Relocating from US to Mexico

Navigating an International Move: A Guide for Corporate Transferees Relocating from the US to Mexico 

Christina Urrutia has over 16 years of experience in helping clients strategize around their employee relocation policies to make them fair, equitable, and enticing. With Christina’s experience living in Mexico for the past 7 years, she brings a wealth of knowledge and insights to this topic.

In this blog post, she will cover her own personal tips.

Moving to a new country for work can be both exciting and daunting, especially when it involves navigating the complexities of an international relocation. For corporate transferees relocating from the US to Mexico, there are various considerations and challenges to address to ensure a smooth transition. In this blog, we will explore the essential checklist and other challenges associated with an international move to Mexico. 

Understanding the Checklist: Key Considerations for Your Move 

Before embarking on your international relocation journey, it is crucial to have a comprehensive checklist to guide you through the process. Here are some essential items to include:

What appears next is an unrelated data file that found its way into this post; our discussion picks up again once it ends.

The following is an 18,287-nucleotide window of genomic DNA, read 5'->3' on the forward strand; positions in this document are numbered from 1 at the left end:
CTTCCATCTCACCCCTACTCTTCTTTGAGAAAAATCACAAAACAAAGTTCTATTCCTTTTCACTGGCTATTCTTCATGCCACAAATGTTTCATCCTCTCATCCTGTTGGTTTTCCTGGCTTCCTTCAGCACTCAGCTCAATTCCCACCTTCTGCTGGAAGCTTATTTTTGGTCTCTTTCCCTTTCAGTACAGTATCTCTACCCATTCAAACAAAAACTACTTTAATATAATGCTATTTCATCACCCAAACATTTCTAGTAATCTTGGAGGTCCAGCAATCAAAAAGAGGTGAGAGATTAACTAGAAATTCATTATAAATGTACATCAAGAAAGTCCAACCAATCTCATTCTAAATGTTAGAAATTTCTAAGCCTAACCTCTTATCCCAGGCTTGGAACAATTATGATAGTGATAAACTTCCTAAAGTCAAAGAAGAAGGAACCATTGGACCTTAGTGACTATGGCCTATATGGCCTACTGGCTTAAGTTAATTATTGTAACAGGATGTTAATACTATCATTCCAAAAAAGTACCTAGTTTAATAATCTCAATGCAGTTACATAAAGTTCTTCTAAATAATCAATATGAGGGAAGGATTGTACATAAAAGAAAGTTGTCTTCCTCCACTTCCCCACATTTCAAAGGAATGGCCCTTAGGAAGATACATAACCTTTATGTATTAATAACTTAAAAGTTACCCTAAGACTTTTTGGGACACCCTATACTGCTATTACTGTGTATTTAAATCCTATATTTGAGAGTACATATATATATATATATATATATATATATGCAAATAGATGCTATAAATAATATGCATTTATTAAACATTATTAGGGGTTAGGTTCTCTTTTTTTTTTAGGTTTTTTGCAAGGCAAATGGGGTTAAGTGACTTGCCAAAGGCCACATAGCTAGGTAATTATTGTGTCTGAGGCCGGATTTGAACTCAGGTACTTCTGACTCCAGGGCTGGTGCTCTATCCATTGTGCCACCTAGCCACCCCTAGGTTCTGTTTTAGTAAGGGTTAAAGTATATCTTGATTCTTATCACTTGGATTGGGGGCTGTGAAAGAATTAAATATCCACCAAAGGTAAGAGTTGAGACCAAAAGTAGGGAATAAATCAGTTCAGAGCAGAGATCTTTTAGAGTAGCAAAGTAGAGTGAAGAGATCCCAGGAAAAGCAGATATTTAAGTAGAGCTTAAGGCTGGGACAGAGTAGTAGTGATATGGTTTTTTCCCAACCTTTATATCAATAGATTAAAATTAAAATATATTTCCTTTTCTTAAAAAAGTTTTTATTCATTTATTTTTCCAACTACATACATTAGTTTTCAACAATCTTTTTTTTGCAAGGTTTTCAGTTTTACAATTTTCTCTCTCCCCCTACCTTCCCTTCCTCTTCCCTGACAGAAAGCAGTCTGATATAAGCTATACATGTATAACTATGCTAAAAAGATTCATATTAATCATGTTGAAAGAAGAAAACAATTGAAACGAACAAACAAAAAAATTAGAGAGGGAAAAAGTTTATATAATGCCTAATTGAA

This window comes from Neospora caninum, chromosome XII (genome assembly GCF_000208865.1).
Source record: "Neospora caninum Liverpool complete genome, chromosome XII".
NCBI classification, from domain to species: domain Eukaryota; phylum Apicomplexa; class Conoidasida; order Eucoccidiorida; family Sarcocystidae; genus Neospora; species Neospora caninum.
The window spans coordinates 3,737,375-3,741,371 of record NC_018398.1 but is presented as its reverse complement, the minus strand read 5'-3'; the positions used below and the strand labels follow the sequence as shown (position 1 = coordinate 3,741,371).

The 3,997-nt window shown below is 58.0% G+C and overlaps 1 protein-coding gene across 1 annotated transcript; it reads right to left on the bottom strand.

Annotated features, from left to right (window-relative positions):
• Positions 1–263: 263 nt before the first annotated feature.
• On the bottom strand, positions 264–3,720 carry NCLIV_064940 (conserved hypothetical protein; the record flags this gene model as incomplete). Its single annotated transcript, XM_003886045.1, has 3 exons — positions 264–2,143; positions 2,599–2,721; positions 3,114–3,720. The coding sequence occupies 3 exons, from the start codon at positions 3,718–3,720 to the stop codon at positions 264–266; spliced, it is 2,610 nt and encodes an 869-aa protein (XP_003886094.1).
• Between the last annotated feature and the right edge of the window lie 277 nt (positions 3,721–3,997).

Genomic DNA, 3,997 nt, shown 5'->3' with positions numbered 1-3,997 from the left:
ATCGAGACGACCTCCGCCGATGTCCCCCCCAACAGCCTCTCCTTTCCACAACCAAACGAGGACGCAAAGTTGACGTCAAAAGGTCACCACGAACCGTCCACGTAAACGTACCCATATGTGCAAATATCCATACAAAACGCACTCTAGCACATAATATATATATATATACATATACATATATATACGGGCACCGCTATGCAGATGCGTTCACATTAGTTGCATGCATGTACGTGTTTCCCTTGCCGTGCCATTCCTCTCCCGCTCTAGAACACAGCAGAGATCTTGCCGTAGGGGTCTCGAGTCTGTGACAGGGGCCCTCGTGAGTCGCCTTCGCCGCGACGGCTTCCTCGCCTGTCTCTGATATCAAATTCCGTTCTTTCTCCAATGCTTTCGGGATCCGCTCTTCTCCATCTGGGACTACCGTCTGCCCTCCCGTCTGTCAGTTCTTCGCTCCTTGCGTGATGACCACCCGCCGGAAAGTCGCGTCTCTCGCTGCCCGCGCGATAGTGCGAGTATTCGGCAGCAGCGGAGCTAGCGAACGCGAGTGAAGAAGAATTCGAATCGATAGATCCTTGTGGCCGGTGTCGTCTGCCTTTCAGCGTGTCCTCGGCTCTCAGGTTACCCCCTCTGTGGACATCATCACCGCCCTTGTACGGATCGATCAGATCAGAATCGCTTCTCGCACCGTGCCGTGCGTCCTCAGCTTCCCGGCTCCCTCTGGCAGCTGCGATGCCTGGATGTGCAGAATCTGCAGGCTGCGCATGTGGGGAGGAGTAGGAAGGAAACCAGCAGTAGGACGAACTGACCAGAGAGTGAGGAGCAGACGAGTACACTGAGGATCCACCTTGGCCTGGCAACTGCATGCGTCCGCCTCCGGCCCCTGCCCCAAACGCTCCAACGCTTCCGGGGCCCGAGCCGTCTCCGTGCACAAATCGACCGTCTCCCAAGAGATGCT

Visa and Work Authorization: Ensure that you have the necessary visas and work permits required to live and work in Mexico legally. Work closely with your employer and immigration authorities to facilitate the visa application process.  

Housing and Accommodation: Research and secure suitable housing arrangements in Mexico well in advance of your move. Consider factors such as location, proximity to work, safety, and amenities when choosing a place to live.  

Christina’s Tip: Securing housing ahead of time without the help of a specialized real estate agent is difficult. You need to have an Aval in most cases which is a local person from the same state where you intend to live to sponsor/co-sign for your residence and debt as a renter. You can also find much better housing options wandering the streets than by using websites. I highly recommend temporary accommodation for 30-45 days (about 1 and a half months) to allow you to explore your specific area.